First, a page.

Arts & Culture

Artist Shaun Leonardo investigates identity in performance-based work

Multidisciplinary visiting artist engages students in interactive piece, reflects on past work

By
Senior Staff Writer
Thursday, October 4, 2018

Christina Yang (left) and Shaun Leonardo (right) discussed Leonardo’s work and recent performance at the Guggenheim Museum.

Multidisciplinary artist Shaun Leonardo and Christina Yang, director of public programs at the Solomon R. Guggenheim Museum in New York, drew a crowd of students and faculty to the Martinos Auditorium in the Granoff Center for the Creative Arts last night for a conversation about Leonardo’s work and his recent performance at the museum. 

Heather Bhandari, adjunct professor of visual arts, introduced Leonardo “as an exceptional artist, a social activist and an extraordinary educator,” as well as “a powerful disrupter and change agent.”

Leonardo is based in Brooklyn, New York. He received his Master of Fine Arts from the San Francisco Art Institute and has received support from Creative Capital and the Guggenheim Social Practice initiative. As a testament to his dedication to social practice, Leonardo co-founded Assembly, a program that invites youth aged 16 to 24 who have been arrested to join Leonardo in a storytelling and performance workshop as an alternative to having their cases pursued in court.

“Shaun and I are excited to present a view of what it takes to sustain a social practice within the life of an artist and also within the confines of a museum,” Yang said. “These are particularly divisive times in the United States, and Shaun is a unique artist working across many worlds, encompassing the visual arts, masculinity, performance, black and brown identities, failure and the law,” she added.

Leonardo began by giving an overview of “Primitive Games,” the piece he recently exhibited at the Guggenheim. The piece involved the coalescing of four distinct groups: members of the New York Police Department, military veterans, recreational users of firearms and citizens impacted by street violence. After four months of negotiations and workshops, the groups came together in the Guggenheim’s rotunda — which had been transformed into a gladiatorial arena — to debate through voiceless movement.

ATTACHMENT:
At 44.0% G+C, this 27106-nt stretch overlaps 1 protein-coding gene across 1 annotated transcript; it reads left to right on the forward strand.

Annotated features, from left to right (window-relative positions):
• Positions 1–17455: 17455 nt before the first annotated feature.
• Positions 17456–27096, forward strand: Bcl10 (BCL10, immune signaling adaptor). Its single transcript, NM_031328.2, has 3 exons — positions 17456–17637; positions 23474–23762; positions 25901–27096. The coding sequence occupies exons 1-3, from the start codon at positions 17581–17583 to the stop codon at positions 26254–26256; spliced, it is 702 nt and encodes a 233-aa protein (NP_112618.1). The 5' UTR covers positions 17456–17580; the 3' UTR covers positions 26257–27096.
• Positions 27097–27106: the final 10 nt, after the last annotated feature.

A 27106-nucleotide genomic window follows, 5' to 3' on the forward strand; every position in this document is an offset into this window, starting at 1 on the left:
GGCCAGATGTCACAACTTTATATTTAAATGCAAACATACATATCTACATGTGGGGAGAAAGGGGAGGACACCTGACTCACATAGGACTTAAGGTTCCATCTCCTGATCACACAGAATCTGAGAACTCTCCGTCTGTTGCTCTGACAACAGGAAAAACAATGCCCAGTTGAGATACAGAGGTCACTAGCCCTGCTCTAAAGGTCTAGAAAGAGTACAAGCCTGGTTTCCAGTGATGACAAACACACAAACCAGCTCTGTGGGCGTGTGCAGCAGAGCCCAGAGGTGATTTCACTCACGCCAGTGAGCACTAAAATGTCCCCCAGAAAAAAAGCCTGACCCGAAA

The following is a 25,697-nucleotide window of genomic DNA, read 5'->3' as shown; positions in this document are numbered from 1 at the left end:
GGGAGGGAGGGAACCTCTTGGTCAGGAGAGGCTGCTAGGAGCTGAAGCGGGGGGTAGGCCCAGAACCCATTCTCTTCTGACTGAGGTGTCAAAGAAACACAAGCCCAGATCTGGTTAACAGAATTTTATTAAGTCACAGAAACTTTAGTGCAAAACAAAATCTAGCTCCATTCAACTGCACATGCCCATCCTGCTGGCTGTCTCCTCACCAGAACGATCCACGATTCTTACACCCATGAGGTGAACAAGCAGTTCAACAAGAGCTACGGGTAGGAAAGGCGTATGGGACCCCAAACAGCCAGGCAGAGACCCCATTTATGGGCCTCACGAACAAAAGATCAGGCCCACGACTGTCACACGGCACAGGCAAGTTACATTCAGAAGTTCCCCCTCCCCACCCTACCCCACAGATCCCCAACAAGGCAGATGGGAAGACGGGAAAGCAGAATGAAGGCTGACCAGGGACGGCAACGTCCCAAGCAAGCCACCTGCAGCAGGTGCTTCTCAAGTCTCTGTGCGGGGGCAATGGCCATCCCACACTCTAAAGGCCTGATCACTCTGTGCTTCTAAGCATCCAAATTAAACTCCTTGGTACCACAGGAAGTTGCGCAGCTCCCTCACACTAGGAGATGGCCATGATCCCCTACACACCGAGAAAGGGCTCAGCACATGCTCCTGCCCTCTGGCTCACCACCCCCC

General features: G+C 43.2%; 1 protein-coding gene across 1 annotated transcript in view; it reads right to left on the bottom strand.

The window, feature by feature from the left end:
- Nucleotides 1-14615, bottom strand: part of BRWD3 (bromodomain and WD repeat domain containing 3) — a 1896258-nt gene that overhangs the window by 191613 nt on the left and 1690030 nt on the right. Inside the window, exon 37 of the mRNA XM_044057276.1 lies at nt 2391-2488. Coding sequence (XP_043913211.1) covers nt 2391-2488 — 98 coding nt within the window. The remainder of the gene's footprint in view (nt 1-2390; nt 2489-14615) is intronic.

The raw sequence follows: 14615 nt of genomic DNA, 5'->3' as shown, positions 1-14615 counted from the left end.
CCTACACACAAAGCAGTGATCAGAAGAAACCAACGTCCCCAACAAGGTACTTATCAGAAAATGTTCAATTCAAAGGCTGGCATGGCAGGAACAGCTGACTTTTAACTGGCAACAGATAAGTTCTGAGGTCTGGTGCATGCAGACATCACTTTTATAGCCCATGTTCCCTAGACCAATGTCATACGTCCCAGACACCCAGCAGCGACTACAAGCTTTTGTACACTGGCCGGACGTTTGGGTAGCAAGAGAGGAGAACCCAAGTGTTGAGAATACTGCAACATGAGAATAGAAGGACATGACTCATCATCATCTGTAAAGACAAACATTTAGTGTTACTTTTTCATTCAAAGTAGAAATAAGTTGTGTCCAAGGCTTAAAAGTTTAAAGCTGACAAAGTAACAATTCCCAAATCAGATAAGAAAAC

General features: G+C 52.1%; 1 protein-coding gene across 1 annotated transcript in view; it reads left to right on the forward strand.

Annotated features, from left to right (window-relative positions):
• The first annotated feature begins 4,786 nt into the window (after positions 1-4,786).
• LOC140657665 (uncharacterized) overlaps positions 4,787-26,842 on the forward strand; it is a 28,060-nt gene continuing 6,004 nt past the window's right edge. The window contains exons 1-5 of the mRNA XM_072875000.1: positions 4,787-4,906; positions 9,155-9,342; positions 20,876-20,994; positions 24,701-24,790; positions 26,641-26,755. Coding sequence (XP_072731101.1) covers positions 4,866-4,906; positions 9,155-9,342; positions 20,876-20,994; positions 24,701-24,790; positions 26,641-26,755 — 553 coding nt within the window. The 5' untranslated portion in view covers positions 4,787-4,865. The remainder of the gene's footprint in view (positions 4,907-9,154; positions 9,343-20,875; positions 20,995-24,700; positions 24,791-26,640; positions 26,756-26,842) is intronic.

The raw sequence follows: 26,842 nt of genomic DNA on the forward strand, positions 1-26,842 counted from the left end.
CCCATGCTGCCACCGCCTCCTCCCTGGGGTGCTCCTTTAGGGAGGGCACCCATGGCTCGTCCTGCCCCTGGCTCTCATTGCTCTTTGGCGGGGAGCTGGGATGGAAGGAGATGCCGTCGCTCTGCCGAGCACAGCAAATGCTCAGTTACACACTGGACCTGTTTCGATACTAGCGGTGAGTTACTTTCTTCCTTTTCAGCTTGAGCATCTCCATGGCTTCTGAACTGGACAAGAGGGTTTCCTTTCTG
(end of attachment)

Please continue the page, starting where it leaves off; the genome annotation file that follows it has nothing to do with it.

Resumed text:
The groups were not privy to the identities of the other groups at any point throughout the workshops and were not made aware of the central issue of debate until the performance. “They could not perceive who was on the other side of that argument until they were faced with that person,” Leonardo said. This avoided the creation of talking points, which often cause communication to fail before it has been initiated, he added.

“The argument that I’m posing here is that what interrupts or completely defeats interconnectivity is the fact that language is the very thing that gets in the way,” Leonardo said. The performance removed the possibility for the groups to fall back on defensive language, he explained, forcing them to rely on the embedded choreography unique to each identity.

To transport a slice of the exhibit, Leonardo asked the Granoff audience to stand and participate in an exercise used in “Primitive Games.” Posing questions such as “Do you think you will be alive in ten years?” and “Have you ever held a bullet?,” he asked each audience member to respond by rotating their body a quarter-turn in either direction. The audience shifted, with people ending up in opposition, isolated or facing one another, depending on each person’s private responses. At the Guggenheim performance, this exercise was used to break the individuals of the four groups into two sides — revealing connections across group identities.

This was only a taste of the exercises that Leonardo introduced to students in a workshop held earlier Wednesday, which asked students to investigate whether debate could be played out through movement — like it had in “Primitive Games.”

Leonardo focuses on embodiment — taking on roles, characters, emotions — in many of his works. To do this, he has trained and become a “Mexican wrestler, a boxer, a mixed martial artist, a bullfighter,” he said. “So it was always important to me that in this embodiment … I was critiquing from the inside, out.” He began to involve other players in his performance pieces over time, moving away from a focus on the self, as he investigated masculinity, violence and community. One piece — “Bull in the Ring” — enacted a now-banned football drill of the same name, which required one player to enter a circle formed by his teammates and play the part of a matador, as another charged toward him like the bull.

“I’m consistently — and particularly these days — trying to find approaches and strategies for moving individuals and communities closer together,” Leonardo said, speaking to his work as an artist and a social activist.

As program director at the Guggenheim, Yang facilitated the realization of Leonardo’s work in the museum, “where it not only held the space, but … imbued the institution with risk-taking, vulnerability and strength in a way that transformed our conception of what kinds of conversations could happen within the often conventional walls of a museum,” Bhandari said.